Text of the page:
Kid A Mnesia Exhibition is a disturbing and beautiful Radiohead art exhibition

The simplest description of Kid A Mnesia Exhibition is that it is basically a virtual Radiohead art museum with music from Children A and Amnesia. If that’s enough to pique your interest in the least, I highly recommend that you stop reading this and just play the game, which is available Thursday for free on PC, Mac and PS5.

Ringer Kid A Mnesia Exhibition just an art museum, however, does not really do it justice. Of course, much of the game is spent navigating through hallways with Radiohead-themed art, while clips and pieces of songs from Children A and Amnesia soar in and out of your consciousness. A room, for example, is stacked high with televisions with constantly changing images, while nervous, yet familiar versions of tunes from “The National Anthem” swirl around you. It would not feel out of place at a modern art exhibition.

But then you can do the extremely video game-like thing of going straight into an amber column in the middle of the room to bring out the song’s iconic drum and bass lines that were previously absent. When you step out of the pillar, the drum and bass disappear and the unsettling swings return. There are many such moments.

Now imagine hearing the “National Anthem.”

That said, Kid A Mnesia Exhibition is not a traditional video game. There are no enemies. You can not die. The only actions you can take are to zoom in on things, move around the world, and increase your pace from a slow pace to a gentle trot.

However, I was still surprised to find the experience unsettling at times. You will see the sharp-toothed smile from Radiohead’s logo everywhere. Sticks of pixels will hover over your sight like cruel spirits. Live stick figures wandering the halls will silently appear behind you as they ingest the art. The music, even though it is ingrained in the folds of your brain after years of repeated listening, as it is to me, can be dissonant and unpleasant.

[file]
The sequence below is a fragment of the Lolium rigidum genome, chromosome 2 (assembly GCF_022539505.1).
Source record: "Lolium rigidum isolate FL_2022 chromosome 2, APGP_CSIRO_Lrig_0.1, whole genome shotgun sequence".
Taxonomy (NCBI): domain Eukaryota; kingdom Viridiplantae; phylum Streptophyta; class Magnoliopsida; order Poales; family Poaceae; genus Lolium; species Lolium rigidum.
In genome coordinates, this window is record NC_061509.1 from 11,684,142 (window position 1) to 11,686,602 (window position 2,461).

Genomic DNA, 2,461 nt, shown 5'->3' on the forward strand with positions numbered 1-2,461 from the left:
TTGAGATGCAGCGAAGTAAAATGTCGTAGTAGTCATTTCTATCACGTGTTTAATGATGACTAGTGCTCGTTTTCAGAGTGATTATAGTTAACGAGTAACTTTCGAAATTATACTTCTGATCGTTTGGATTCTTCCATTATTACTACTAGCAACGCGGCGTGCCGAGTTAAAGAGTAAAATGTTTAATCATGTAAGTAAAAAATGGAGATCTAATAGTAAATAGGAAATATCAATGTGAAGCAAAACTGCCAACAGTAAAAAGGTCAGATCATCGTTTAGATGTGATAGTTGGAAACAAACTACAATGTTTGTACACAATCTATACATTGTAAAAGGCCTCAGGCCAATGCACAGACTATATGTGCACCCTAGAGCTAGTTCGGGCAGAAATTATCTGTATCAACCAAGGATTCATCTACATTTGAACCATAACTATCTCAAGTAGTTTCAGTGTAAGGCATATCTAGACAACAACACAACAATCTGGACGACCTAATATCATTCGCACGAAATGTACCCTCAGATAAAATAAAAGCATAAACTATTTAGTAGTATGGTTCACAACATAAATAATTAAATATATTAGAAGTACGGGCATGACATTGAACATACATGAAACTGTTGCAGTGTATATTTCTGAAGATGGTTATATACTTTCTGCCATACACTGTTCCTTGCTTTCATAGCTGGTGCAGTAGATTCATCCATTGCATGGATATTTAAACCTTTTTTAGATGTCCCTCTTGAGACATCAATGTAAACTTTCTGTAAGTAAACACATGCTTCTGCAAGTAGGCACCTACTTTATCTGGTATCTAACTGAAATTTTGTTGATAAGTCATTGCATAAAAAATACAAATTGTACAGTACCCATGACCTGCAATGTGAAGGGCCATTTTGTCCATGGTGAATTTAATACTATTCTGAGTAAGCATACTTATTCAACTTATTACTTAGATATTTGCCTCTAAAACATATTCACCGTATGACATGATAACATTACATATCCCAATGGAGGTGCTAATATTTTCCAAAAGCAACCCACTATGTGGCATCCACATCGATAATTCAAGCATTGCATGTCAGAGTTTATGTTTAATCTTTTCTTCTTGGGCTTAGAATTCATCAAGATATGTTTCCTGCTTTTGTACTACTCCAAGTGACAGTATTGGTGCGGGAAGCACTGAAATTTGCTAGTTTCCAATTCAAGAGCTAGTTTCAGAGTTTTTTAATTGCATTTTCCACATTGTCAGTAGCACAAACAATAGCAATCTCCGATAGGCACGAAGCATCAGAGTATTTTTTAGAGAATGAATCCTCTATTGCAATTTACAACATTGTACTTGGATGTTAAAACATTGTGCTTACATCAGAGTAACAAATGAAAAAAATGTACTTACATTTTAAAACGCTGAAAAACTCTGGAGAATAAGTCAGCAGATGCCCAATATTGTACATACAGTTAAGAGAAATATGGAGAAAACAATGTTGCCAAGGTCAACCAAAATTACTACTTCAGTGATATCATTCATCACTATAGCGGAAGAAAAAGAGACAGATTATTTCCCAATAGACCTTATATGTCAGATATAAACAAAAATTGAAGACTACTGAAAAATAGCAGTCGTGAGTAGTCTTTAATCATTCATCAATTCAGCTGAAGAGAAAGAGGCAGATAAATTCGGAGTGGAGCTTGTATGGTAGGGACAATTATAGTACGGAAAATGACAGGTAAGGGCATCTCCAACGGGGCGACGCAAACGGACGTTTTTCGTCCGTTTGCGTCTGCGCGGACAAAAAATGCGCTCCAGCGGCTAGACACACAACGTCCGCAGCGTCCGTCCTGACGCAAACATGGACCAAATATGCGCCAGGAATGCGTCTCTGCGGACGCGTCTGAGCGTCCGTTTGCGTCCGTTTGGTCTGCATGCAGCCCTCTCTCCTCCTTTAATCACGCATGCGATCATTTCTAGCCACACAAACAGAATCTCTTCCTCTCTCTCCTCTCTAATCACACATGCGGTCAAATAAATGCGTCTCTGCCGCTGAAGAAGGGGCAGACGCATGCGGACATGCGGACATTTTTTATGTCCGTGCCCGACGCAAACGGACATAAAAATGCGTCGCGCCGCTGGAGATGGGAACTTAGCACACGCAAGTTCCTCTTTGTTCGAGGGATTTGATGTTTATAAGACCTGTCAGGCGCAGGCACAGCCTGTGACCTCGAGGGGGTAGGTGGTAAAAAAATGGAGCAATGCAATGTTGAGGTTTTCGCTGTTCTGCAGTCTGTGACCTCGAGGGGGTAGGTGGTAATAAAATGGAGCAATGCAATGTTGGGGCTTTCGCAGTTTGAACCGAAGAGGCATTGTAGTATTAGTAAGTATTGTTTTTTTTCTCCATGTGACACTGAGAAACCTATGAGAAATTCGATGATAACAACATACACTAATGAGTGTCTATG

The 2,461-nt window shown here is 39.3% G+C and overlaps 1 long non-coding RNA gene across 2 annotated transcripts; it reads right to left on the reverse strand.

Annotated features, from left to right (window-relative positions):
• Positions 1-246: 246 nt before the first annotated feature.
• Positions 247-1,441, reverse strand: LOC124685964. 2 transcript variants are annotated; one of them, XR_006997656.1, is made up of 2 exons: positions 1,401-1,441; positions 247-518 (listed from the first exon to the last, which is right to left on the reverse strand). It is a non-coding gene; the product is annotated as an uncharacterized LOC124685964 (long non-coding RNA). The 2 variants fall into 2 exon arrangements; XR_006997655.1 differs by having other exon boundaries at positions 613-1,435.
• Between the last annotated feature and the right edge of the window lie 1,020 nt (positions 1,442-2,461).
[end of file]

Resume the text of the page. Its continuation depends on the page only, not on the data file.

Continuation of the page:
But it would not be a Radiohead project without some awe-inspiring beauty. In a room, papers covering the floor and ceiling will whip in the wind to deconstruct and reconstruct the space around you. A striking sequence is like an interactive music visualizer. And my favorite moments in the game were spent with a little devil-like creature and watching clips of old Radiohead live shows.

The game is filled with strikingly beautiful spaces.

To see the best of what Kid A Mnesia Exhibition has to offer, you should take your time. My first trip took a little over an hour, but the rooms evolve in some remarkable ways that you might miss if you hurry through. Laying down the controller to observe how the music and exhibitions change and change is very rewarding. While writing this article, I left the game idling in a few different areas and I saw and heard a lot that I had missed.

If you’re a Radiohead fan, Kid A Mnesia Exhibition is a great way to experience two of the band’s iconic albums in a new format. But even if you have not memorized all the lyrics on both albums, the game is still worth checking out as a very literal expression of the idea that video games can be art. Sometimes it’s nice to just sit and listen to some music.

Kid A Mnesia Exhibition is available Thursday as a free download for PC, Mac and PS5.

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